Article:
The Weeks that Were
Sunday, April 22, 2012
...well, almost a month, actually. And boy, was it a doozy.
In some semblence of order: the reviews since our last roundup, some events (old & new), and finally a couple of announcements from the other tentacles of our empire - the Kitschies and Pandemonium.
First up, a few reviews (definitely not enough):
- Kristen Britain's Blackveil (2011) (and the perils of prom-porn)
- David Anthony Durham's Acacia: The War with the Mein (2007) (and subverting from within)
- Mark Lawrence's Prince of Thorns (2011) (and can you push a protagonist too far?)
- Walt Sheldon's The Blue Kimono Kill (1965) and world-building without leaving Earth)
- Jason Starr's The Pack (2012) (and furry masculinity)
Our Friday Five guests have included Paul Cornell talking obscure TV with Magnus Anderson and Rebecca Levene, treasures in London's museums with Bex and Pandemonium's Esther Saxey and a selection of great tentacular book covers with Orbit's Lauren Panepinto.
As you might spot from the reviews above, we're currently working our way through the David Gemmell Legend Award shortlists. 6 down, 4 to go. We'll be covering The Heir of Night and The Alloy of Law this week. We've ordered the books by Mr. Orullian and Mr. King, but they haven't shown up yet - but we'll get there.
Events (Old & New)
So much has been written about EasterCon and Alt.Fiction that we don't feel the need to add our two cents (already a rare occurance). As with all events of that magnitude, some stuff went really well - some stuff went not so well. We were particularly delighted to see folks like Jenni Hill, Tom Pollock and Magnus Anderson pop up on panels - they're not exactly new faces in the community, but getting them up on stage is long overdue.
Being a finalist for the BSFA Non-Fiction award was, of course, a great honor. The right folks won, but it was very cool just to hear our names read from the big stage. Plus, we got free drinks and a chance to play with the (really, really hard) puzzle in the Green Room. Celebrity, however fleeting, is pretty awesome. (As for the rest of the ceremony, again, enough has been written about that elsewhere.)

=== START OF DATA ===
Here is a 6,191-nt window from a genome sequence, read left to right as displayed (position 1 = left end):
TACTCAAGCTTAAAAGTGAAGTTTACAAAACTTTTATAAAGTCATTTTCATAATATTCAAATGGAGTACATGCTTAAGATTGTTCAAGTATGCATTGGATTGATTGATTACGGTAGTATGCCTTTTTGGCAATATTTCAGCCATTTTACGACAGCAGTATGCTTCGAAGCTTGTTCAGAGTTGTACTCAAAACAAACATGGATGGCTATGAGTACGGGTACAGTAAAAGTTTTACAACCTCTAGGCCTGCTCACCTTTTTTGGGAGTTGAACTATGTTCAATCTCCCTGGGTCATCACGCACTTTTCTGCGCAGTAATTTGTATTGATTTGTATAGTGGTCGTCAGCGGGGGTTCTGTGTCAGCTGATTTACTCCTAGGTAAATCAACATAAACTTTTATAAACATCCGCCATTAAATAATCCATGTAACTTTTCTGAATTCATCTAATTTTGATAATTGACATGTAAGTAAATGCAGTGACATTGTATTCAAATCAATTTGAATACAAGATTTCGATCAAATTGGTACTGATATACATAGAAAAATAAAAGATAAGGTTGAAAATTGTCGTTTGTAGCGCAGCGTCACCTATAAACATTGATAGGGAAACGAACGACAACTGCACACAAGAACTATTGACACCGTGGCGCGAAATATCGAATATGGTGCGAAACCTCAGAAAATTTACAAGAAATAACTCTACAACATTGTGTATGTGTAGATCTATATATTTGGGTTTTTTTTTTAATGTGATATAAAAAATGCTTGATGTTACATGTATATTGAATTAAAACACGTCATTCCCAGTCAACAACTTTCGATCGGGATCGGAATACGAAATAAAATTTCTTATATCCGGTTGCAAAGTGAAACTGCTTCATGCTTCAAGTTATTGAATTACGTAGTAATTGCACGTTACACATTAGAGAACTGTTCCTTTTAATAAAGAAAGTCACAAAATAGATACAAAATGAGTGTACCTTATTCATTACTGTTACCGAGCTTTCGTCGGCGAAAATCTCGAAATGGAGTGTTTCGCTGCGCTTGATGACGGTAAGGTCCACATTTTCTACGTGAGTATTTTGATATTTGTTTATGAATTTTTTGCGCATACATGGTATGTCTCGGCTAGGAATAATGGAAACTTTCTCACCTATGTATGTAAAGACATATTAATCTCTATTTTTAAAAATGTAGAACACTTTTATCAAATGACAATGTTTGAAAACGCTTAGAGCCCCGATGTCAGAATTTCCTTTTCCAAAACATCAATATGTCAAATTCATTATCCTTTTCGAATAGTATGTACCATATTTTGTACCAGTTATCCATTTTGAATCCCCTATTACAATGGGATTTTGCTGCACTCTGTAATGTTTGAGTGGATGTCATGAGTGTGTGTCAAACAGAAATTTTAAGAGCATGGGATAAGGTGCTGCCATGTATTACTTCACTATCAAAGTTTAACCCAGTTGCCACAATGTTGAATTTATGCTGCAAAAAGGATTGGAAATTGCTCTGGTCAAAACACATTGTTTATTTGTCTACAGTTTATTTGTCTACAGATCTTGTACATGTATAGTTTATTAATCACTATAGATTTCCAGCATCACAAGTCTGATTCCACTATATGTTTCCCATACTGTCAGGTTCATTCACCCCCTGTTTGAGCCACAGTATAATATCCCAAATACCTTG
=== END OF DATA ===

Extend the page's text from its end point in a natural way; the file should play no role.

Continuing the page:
We got to hang out with Gail Carriger, Deadly Knitshade and Plarchie (three of our favorite people) at Foyles. On a miserable Monday night (the last night of a Bank Holiday weekend, no less), fifty-odd people still showed up to eat cake, applaud authors and show off their magnificent costumes. Every time we get the opportunity to work with Steampunk fans, we are increasingly delighted by their sheer vivaciousness. Anyway, top-hats-with-squid-embossing off to you, ladies and gentlemen. And thanks to Orbit for organising!
May brings a new event, The Worlds of Tomorrow, also at Foyles, and sponsored by the Society of Authors. Philip Reeve, Sarah McIntyre, Moira Young, Steve Cole and Kim Lakin-Smith all star in a discussion of science fiction and young adult literature. The event is on 22nd May and, although free, it is ticketed, so move quickly. To celebrate, we'll be spending a lot of time in May talking about kids' stuff - with some great guest posts and interviews and competitions and everything.
Hey! Two new books came out! Pandemonium: Stories of the Smoke and its companion chapbook, Fire, were launched in a properly Dickensian pub basement on 4 April. There are loads of photos and even some video (walrus duel!) - a good write-up here, too. The print run is completely sold out (woohoo!), but eBooks for both Smoke and Fire are available on Amazon.
They're both really good. And (thankfully) other people think so too - reviews are in from Stuff & Nonsense and A Fantastical Librarian. Huzzah!
Upcoming Pandemonium titles include Lost Souls (August) and A Town Called Pandemonium (November). We've also announced two new chapbooks: Crossroads and 1853. And, pending contracts and artists, we'll have more coming... (Don't forget, Pandemonium news goes out to the mailing list first.)
Finally, we've had to bid adieu to the 2011 Kitschies and get started on 2012. We're sad to say that Lauren Beukes will not be one of the judges for the literary categories this year. Stepping up to the plate, however, is Mr. Patrick Ness, the winner of the 2011 Red Tentacle for A Monster Calls. Ms. Beukes shared some advice for Mr. Ness - you can read it, and his response, here.
We also have a new panel of judges for the cover art category, who will be announced next month. We've relaxed the eligibility requirements for the Inky Tentacle somewhat, please see the website for details.
We begin accepting submissions on 1 June and stop taking them on 1 December. (This means we'll need slightly advance copies of any December 2012 titles.) Shortlists announced next January, winners in February. Criteria and details are all on the website, please read carefully and, if you have any questions, don't hesitate to contact us. Viva la Tentacle.